Abstract: Although its utilization is greatly disputed, ready-to-use therapeutic food has been started as clinical nutrition care and treatment for malnourished adult AIDS patients since 2011 in Amhara National Regional State. However, factors determining the intended outcome (weight gain) have not been properly investigated. The main objective of the study was to assess improvement in body mass index and to identify its determinant factors. A retrospective cohort study design was conducted. Cluster sampling was employed to select health facilities in which the service was provided in the region. Of the 44 health facilities, nine were selected using lottery method, and all patients receiving the care in these health institutions were included in the study. Using tailored structured checklist, data were collected, organized and cleaned. Using paired T-test existence of difference between the mean of body mass index at admission and at 3rd visit was measured. Finally analysis of association between some selected independent variables with the outcome variable was done using logistic regression model at 95% CI and p < 0.05. Of 431 study participants, 175 (40.6%) study participants’ body mass index was improved (≥18.5 kg/m2). Paired T-test revealed that there was a statistically significant difference between mean of body mass index at admission and at the 3rd visit. Good ready-to-use therapeutic food treatment adherence (AOR 11.145; 95% CI 6.556, 18.946), moderate acute malnutrition at admission (AOR 6.71; 95% CI 2.618, 17.195), good ART adherence (AOR 2.136; 95% CI, 1.269, 3.595) and being male (AOR 1.73; 95% CI 1.052, 2.850) have a statistically significant contribution for body mass index improvement. The study identifies factors that determine gain in body mass index among AIDS patients on ready-to-use therapeutic food. However, although the study revealed a statistically significant difference between body mass index during enrolment, and after three months, we disagreed with the right and left utilization of imported food because of lack of sustainability, and aid dependency. We rather recommend interventions that encourage households to produce food with similar outcomes from locally available food staff.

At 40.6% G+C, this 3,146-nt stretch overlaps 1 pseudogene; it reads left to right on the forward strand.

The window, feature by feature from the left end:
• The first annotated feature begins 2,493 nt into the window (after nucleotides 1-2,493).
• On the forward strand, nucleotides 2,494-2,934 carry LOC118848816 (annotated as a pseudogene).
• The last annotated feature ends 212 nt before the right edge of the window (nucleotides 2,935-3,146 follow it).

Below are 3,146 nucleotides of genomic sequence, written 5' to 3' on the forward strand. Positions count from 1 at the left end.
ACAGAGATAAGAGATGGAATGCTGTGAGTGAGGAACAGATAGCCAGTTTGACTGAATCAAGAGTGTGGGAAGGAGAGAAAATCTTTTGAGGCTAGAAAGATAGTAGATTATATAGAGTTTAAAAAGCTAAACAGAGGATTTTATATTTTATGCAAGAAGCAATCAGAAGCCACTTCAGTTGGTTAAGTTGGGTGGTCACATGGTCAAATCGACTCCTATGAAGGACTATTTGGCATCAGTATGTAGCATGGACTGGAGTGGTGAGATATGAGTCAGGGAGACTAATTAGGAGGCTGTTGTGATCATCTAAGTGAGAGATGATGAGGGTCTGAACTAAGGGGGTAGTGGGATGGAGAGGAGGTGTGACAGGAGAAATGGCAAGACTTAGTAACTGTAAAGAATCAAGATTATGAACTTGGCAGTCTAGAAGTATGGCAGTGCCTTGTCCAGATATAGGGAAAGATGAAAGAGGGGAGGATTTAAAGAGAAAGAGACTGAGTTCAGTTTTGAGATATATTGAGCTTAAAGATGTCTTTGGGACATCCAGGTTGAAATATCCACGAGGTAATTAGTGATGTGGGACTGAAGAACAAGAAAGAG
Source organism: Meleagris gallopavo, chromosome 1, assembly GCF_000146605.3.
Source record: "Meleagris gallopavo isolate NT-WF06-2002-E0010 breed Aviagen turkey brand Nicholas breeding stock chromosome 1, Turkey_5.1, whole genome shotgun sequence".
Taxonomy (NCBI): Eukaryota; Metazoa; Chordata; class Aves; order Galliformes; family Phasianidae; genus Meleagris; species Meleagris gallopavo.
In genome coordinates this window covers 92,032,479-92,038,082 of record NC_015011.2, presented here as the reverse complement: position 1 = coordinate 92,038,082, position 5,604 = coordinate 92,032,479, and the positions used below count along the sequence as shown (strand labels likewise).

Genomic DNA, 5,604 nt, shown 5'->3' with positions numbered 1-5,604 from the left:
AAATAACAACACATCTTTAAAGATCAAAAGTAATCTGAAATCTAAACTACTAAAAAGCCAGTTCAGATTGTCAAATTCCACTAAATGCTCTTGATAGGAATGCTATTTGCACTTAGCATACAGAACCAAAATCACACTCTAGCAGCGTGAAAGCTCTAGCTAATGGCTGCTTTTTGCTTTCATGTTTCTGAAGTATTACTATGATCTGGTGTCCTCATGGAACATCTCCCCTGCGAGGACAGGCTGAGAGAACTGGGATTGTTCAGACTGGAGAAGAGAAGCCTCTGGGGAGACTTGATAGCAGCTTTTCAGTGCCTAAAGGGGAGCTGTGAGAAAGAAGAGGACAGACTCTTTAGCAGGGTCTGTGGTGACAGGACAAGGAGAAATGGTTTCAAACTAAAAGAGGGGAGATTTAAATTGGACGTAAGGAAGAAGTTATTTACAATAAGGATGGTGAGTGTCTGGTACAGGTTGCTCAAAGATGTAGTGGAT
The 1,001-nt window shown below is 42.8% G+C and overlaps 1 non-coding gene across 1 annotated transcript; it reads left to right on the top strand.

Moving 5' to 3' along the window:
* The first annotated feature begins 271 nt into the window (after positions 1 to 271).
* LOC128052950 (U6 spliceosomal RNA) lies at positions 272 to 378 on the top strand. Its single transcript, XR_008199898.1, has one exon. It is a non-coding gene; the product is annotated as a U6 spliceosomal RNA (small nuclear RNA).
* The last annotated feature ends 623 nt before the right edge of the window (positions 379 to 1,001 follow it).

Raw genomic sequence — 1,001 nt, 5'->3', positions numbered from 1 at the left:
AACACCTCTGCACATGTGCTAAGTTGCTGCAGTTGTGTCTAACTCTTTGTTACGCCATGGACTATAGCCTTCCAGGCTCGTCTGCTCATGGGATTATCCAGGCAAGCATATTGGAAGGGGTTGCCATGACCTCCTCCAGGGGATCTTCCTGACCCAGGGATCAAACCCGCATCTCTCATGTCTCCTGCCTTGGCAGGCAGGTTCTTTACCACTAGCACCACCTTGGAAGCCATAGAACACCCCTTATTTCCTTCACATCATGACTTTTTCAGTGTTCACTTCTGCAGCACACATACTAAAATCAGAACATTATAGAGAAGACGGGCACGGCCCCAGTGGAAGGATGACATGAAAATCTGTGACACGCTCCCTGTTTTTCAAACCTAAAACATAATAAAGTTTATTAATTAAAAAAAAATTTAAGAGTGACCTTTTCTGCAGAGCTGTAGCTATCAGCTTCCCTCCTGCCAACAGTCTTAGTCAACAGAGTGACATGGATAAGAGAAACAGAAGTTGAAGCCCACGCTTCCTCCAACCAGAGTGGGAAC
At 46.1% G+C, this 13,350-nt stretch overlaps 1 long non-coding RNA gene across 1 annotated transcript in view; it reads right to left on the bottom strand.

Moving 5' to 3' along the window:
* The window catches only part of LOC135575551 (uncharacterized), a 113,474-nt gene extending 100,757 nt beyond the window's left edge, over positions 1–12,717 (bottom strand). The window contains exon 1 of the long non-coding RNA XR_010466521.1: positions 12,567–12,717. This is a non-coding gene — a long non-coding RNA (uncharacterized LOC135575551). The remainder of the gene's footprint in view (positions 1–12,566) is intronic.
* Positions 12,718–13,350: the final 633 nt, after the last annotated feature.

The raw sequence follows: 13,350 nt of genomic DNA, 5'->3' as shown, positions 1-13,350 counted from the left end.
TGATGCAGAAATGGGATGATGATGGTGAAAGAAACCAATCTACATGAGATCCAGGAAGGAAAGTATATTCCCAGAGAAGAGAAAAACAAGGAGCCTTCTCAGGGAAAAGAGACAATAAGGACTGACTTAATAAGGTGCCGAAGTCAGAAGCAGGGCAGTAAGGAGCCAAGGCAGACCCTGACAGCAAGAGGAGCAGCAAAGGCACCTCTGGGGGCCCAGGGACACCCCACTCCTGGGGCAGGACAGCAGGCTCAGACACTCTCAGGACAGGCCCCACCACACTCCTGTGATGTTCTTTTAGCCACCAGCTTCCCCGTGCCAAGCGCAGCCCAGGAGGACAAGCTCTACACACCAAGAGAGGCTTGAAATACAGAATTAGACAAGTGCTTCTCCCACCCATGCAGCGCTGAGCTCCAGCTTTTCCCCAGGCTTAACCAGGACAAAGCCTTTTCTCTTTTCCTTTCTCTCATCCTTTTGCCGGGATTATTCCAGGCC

IS INFANT FEEDING ON COMPLEMENTARY FOOD REQUIRES ADDITIONAL PREBIOTICS?
Befikadu Tariku,Singh Pragya
International Journal of Research in Ayurveda and Pharmacy , 2012,
Abstract: Bacteria are normal inhabitants of the gastrointestinal tract, where more than 400 bacterial species are found. Bacterial colonization of the gut begins at birth, as newborns are maintained in a sterile status until the delivery begins, and continues throughout life, with notable age-specific changes. Human milk oligosaccharides are complex glycans that are highly abundant in human breast milk. It is generally accepted that human milk oligosaccharides have prebiotic effects, selectively serving as a source of energy and nutrients for desired bacteria to colonize the infant intestine. The concentration and composition of oligosaccharides varied, indicates that the protective ability of breast milk based on human milk oligosaccharides vary. Prebiotic is commonly tested on infants not started complementary food as ingredients in formula and in adults. This review was intended to describe the outcomes of the prebiotic on the infants of complementary feeding age range and their tolerance to it. The study tried to identify articles published on the prebiotic and infants with complementary feeding age range. There were four studies on the complementary feeding age range of infants about the tolerance and effect of prebiotics use. Based on the gastrointestinal symptoms finding of the studies, the addition of the prebiotics were tolerated. All studies were based on the supplementation of the prebiotics to the formula or cereals. There is a need to identify the effect of addition of prebiotics to the infants of breastfeeding during introduction of complementary feeding, both by supplementation and based on the foods containing prebiotics.
Prevalence of Catha edulis (Khat) Chewing and Its Associated Factors among Ataye Secondary School Students in Northern Shoa, Ethiopia  [PDF]
Awoke Lakew, Behailu Tariku, Nigussie Deyessa, Yared Reta
Advances in Applied Sociology (AASoci) , 2014, DOI: 10.4236/aasoci.2014.410027
Abstract: The life time and current prevalence of khat chewing are 15.36% (95% CI; 11.7, 19.8) and 13.25% (95% CI; 11.0, 18.1) respectively. Multivariable logistic regression model revealed that male students [Adjusted OR = 2.15 (95% CI; 1.02, 4.56)], presence of chewer friends [Adjusted OR = 3.14 (95% CI; 1.53, 6.41)], having chewer family [Adjusted OR = 2.68 (95% CI; 1.13, 6.37)] and place of residency [Adjusted OR = 1.89 (95% CI; 1.0, 3.79)] were associated risk factors for khat chewing. Khat chewing is prevalent among students who are male, urban residents and students who have chewer friends and family. Therefore, to reduce the prevalence, social, economic and health effect of khat chewing, Minister of Education in collaboration with Ministry of Health has to work to incorporate life skill training in high school students’ curricula.
Previous utilization of service does not improve timely booking in antenatal care: Cross sectional study on timing of antenatal care booking at public health facilities in Addis Ababa